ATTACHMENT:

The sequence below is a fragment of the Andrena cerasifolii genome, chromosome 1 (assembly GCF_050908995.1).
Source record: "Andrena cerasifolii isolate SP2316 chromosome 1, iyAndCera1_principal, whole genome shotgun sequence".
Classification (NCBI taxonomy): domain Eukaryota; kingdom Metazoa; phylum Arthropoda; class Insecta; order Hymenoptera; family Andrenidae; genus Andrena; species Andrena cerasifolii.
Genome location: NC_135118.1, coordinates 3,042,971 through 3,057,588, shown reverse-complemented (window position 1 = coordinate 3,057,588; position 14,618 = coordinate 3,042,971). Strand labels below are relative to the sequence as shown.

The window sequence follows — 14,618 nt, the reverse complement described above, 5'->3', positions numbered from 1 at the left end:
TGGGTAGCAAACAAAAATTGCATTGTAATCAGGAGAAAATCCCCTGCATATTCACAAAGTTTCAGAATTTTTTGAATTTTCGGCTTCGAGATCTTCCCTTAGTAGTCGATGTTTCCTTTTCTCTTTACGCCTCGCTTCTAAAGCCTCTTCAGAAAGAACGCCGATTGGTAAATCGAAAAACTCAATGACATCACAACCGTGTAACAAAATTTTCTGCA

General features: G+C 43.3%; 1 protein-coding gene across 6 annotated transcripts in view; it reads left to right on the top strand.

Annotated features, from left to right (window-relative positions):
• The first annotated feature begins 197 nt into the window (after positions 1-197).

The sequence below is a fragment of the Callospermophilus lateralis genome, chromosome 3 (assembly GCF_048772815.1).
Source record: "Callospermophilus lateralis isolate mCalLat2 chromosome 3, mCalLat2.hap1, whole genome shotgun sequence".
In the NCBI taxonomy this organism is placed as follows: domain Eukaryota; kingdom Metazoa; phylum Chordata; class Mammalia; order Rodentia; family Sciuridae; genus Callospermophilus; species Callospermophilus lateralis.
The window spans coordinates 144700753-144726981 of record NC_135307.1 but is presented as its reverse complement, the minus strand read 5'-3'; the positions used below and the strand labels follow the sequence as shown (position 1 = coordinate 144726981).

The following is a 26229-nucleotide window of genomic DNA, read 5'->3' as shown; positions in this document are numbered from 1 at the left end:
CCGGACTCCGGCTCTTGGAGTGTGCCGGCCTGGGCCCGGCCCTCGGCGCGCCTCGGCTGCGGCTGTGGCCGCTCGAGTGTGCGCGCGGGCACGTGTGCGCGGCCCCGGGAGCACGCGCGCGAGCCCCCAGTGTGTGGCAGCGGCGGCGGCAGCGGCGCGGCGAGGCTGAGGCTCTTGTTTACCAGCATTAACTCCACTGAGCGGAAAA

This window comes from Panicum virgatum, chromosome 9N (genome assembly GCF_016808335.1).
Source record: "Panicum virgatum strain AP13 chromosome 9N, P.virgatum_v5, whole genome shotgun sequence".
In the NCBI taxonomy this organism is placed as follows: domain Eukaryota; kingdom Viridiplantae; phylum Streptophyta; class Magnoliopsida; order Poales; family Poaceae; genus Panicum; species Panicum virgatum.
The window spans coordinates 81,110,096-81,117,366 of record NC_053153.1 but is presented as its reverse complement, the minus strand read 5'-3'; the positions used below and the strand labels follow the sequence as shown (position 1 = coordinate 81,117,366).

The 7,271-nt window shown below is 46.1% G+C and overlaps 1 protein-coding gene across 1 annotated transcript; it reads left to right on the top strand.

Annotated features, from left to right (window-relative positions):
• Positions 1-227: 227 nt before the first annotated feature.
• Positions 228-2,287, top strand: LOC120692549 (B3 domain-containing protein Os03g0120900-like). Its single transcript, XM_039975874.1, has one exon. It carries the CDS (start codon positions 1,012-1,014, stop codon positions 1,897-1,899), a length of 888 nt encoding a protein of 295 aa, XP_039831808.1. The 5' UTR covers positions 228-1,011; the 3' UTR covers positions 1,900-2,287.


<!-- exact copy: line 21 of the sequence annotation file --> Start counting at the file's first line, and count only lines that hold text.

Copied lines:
Annotated features, from left to right (window-relative positions):